Sunday, February 10, 2013, 6:39 PM
In Brimstone Angels, Farideh's pact with a cambion called Lorcan gets her, her sister, Havilar, and their adoptive father, a dragon-born called Mehen, kicked out of their village. They end up as bounty hunters searching for a woman called Constancia, who just happens to be searching for Brin, the weedy paladin to whom Havilar takes a fancy.
Their story line gets intertwined with the efforts of Glasya, daughter of Asmodeus, to acquire an aboleth in Neverwinter. The king asked the queen, and the queen asked the dairymaid… In effect, Glasya had Invadiah, queen of the erinyes (and Lorcan's mother), deal with the matter, and she has a resentful succubus, Rohini, try to accomplish the deed.
While our heroes play one side off against the other, Rohini goes over to the aboleths and Glasya's plot fails and the special guest star in the aftermath is Asmodeus himself. Invadiah is demoted, and replaced by Sairché, Lorcan's sister. Lorcan is left to her tender mercies, but Glasya says that she may have a use for him.
In Lesser Evils, the twins start out in Waterdeep where a scrap of paper and a fragment of stone send them off in search of the library of a Netherilian [sic] arcanist, Tarchamus, where Farideh hopes to find a way of getting Lorcan out of the Sixth Layer. The library itself is a trap which is inhabited both by the intellect of the wizard and his mummified body.
The expedition is also complicated by Mira and her associates who are Zhents, and just to add a twist, she's the daughter of Tam, the Harper who Farideh and Havilar have been with since before they arrived in Neverwinter. The Zhents are determined to keep the library from falling into the hands of the Shadovar.
Eventually Farideh frees Lorcan (but the two are bound together to keep them off Sairché's radar) and she then casts a particularly destructive spell, which destroys the library.
Sairché only has a small role in Lesser Evils, but Glasya informs her of Havilar's existence, and there is some great plot in which the tieflings will become entangled.
These are both girl-meets-boy stories with a good dose of they kiss, they fight, they kiss, they fight. Of the two, I preferred Brimstone Angels. Lesser Evils was split into two halves between Waterdeep and the library, but the latter dragged on a bit, which was another reminder of why I'm no fan of dungeon crawls.
Where having read a couple of Shadowbane novels, I'm not inclined to bother with that series any further, I may well continue with Brimstone Angels because the characters are engaging even if the settings may not be.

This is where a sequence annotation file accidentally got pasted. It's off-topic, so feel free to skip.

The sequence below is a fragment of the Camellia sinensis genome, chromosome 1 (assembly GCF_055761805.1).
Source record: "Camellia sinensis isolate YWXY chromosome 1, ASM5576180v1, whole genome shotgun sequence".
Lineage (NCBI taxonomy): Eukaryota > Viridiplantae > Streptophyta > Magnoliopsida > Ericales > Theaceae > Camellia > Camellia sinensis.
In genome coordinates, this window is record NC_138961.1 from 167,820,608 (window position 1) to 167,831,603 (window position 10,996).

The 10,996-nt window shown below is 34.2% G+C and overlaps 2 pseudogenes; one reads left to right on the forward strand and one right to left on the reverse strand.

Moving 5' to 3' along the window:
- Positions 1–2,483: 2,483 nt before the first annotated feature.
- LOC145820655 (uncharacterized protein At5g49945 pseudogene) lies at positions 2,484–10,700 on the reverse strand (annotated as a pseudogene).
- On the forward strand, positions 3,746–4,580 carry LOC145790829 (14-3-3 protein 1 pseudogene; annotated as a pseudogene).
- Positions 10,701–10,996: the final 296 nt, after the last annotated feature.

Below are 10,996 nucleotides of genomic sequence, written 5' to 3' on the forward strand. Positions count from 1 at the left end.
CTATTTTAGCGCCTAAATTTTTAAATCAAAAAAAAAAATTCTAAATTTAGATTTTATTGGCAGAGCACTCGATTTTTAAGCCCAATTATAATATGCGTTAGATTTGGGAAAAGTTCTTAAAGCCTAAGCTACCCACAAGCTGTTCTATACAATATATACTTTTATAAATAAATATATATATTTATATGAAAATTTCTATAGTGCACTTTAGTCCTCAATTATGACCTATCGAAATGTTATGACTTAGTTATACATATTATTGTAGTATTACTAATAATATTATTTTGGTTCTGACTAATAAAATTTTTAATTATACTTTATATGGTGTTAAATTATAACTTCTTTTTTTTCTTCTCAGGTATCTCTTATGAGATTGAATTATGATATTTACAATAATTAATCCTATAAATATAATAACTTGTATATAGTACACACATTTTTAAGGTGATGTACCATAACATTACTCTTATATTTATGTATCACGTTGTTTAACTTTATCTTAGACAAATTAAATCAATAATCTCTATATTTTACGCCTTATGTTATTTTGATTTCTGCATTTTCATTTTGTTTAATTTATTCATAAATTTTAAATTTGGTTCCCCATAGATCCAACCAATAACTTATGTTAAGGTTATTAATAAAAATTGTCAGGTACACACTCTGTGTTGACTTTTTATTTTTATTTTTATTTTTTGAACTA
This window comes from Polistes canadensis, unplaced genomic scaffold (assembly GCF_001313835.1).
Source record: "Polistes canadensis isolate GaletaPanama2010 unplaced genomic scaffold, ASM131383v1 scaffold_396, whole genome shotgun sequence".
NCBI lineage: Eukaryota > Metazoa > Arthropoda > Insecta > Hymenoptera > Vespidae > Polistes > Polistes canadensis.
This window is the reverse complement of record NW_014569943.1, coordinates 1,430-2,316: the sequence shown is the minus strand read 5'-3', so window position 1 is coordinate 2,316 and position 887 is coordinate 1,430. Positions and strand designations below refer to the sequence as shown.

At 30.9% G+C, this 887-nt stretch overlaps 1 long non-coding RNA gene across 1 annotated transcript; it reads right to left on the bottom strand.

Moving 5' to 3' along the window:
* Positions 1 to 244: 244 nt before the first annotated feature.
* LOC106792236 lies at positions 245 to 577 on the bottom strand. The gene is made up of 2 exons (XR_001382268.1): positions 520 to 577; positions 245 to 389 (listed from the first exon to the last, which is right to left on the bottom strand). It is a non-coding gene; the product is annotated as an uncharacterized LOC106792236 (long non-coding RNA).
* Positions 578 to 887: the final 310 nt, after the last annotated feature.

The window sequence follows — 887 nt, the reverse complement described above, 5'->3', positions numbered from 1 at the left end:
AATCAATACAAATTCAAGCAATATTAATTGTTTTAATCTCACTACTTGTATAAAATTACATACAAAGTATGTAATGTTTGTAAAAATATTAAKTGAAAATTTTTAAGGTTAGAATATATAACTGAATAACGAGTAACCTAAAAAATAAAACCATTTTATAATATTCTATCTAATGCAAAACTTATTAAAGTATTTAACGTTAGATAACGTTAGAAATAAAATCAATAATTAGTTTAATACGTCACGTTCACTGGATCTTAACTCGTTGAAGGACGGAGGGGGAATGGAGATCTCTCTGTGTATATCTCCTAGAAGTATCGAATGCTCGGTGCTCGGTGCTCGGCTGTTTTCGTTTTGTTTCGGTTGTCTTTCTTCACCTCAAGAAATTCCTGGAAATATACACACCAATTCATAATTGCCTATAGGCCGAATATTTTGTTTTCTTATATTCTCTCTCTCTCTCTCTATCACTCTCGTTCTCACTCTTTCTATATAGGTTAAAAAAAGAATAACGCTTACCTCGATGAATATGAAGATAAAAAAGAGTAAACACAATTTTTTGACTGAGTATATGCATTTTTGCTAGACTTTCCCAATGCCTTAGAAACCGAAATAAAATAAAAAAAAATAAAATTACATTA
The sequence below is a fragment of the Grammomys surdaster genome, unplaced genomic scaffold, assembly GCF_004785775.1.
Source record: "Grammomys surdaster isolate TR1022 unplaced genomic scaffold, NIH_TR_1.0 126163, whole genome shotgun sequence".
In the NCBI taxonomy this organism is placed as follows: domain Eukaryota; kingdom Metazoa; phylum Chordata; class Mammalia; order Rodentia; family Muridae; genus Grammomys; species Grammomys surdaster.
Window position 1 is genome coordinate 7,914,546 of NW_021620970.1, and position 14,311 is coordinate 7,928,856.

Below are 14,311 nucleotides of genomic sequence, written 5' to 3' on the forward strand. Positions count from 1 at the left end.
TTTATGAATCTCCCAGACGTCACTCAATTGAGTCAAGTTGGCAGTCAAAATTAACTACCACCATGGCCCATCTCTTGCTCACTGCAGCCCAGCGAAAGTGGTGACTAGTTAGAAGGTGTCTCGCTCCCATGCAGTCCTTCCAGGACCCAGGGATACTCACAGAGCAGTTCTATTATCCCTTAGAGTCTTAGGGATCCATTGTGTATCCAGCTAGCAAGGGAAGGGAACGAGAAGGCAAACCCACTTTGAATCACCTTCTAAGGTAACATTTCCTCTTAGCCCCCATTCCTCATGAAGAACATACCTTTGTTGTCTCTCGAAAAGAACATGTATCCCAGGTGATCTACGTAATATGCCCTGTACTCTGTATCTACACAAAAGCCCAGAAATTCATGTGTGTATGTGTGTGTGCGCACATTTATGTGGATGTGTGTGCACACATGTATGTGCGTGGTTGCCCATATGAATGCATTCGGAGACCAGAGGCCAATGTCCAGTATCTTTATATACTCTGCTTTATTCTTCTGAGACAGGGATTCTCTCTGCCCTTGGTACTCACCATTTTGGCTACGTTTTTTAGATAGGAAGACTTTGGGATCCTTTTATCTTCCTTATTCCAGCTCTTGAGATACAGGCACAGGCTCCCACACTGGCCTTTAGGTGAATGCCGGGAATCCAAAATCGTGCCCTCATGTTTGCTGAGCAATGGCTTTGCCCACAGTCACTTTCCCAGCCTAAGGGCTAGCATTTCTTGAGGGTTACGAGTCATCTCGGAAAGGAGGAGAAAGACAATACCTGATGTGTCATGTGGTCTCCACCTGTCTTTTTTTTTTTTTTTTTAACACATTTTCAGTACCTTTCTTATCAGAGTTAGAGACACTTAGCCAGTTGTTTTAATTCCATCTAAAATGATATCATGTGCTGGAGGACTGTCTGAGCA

Thursday, January 17, 2013, 3:29 AM
Having read Shadowbane before rereading Shadowbane: Eye of Justice, I found the latter made more sense because I spent less time wondering what the author was talking about.
I did not spend more time thinking how much better the book was for knowing various facts about which I'd been unaware in the first place. I merely noted all the irritating instances of "coin", "lass", "lad", "folk" and "roil" which I'd missed on the previous occasion.
I noted the utter misuse of " 'ere" for "ere" as if the word was from "here" (which is isn't); or "fop" being used of a woman and "doxy" of a man; or "sir" being used as a title with Kalen Dren's surname. (He'd be "Sir Kalen".) Or the use of "rhetorical" when it meant nothing of the sort; or a bunch of thugs being called "assassins" when they were nothing of the sort; or a "footman" who was no footman at all.
I noted the copious instances of Myrin being referred to as a "wizard" when she's a "witch".
I noted the inappropriate diction such as a few too many instances of "stand down", at least one of "made us" and "strike plan", and an instance of "hock up a lung". What excellent heroic diction.
I got increasingly irked by the narrator's use of questions within narrative paragraphs where it was unclear whether the character was meant to be contemplating the question or the author was trying to provoke the reader in much the same way some school teacher might try to lead some pupil to an answer. If the approach had had a more avuncular tone or the thoughts had come from the characters, it might have worked.
There were a couple of times when someone (typically Kalen, I think) suspected that almost any encounter was bound to be a trap, even when there was no evidence to assume as much. This seemed to be an element of the tone of mystery and suspense with which the author tried to imbue the novel, but as a result, he seemed to be straining for effect.
The characters did nothing for me, either. Kalen Dren was like a broody 15-year-old; Myrin seemed quite endearing at times, and would then come across as a huffy schoolgirl; I did not care one way or the other about Ilira and Fayne, or Lilten and Kirenkirsalai, who were like dropped a couple of Action Men into a bunch of 1/32 scale Airfix commandos (or 6th formers into the 3rd form). But my indifference comes from not having a reason to care about them.